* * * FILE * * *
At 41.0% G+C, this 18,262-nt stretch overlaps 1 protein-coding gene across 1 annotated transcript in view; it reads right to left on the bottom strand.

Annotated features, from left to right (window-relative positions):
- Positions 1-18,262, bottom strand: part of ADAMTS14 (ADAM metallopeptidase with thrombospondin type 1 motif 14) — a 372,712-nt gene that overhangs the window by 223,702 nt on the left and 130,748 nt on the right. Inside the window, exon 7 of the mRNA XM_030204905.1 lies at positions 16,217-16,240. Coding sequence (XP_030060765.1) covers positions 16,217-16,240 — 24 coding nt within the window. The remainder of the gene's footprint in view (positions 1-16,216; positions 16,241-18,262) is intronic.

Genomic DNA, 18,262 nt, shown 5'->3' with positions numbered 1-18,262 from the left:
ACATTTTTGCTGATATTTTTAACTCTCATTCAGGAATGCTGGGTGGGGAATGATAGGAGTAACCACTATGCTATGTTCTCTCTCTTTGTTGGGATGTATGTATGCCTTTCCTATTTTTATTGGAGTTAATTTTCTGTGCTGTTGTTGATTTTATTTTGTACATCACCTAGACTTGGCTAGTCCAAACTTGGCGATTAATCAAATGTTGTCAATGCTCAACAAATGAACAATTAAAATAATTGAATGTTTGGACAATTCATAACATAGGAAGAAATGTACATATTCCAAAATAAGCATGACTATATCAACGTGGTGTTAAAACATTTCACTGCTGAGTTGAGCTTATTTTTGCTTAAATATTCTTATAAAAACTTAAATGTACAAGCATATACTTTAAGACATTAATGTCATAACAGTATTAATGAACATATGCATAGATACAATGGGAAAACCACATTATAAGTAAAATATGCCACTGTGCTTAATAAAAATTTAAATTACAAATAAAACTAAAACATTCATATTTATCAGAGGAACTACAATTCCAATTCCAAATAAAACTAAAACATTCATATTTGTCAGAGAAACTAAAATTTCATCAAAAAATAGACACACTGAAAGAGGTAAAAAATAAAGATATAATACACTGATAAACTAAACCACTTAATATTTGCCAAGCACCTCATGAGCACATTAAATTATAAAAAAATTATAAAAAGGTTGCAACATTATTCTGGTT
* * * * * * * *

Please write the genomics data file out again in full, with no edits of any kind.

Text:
At 41.0% G+C, this 18,262-nt stretch overlaps 1 protein-coding gene across 1 annotated transcript in view; it reads right to left on the bottom strand.

Annotated features, from left to right (window-relative positions):
- Positions 1-18,262, bottom strand: part of ADAMTS14 (ADAM metallopeptidase with thrombospondin type 1 motif 14) — a 372,712-nt gene that overhangs the window by 223,702 nt on the left and 130,748 nt on the right. Inside the window, exon 7 of the mRNA XM_030204905.1 lies at positions 16,217-16,240. Coding sequence (XP_030060765.1) covers positions 16,217-16,240 — 24 coding nt within the window. The remainder of the gene's footprint in view (positions 1-16,216; positions 16,241-18,262) is intronic.

Genomic DNA, 18,262 nt, shown 5'->3' with positions numbered 1-18,262 from the left:
ACATTTTTGCTGATATTTTTAACTCTCATTCAGGAATGCTGGGTGGGGAATGATAGGAGTAACCACTATGCTATGTTCTCTCTCTTTGTTGGGATGTATGTATGCCTTTCCTATTTTTATTGGAGTTAATTTTCTGTGCTGTTGTTGATTTTATTTTGTACATCACCTAGACTTGGCTAGTCCAAACTTGGCGATTAATCAAATGTTGTCAATGCTCAACAAATGAACAATTAAAATAATTGAATGTTTGGACAATTCATAACATAGGAAGAAATGTACATATTCCAAAATAAGCATGACTATATCAACGTGGTGTTAAAACATTTCACTGCTGAGTTGAGCTTATTTTTGCTTAAATATTCTTATAAAAACTTAAATGTACAAGCATATACTTTAAGACATTAATGTCATAACAGTATTAATGAACATATGCATAGATACAATGGGAAAACCACATTATAAGTAAAATATGCCACTGTGCTTAATAAAAATTTAAATTACAAATAAAACTAAAACATTCATATTTATCAGAGGAACTACAATTCCAATTCCAAATAAAACTAAAACATTCATATTTGTCAGAGAAACTAAAATTTCATCAAAAAATAGACACACTGAAAGAGGTAAAAAATAAAGATATAATACACTGATAAACTAAACCACTTAATATTTGCCAAGCACCTCATGAGCACATTAAATTATAAAAAAATTATAAAAAGGTTGCAACATTATTCTGGTT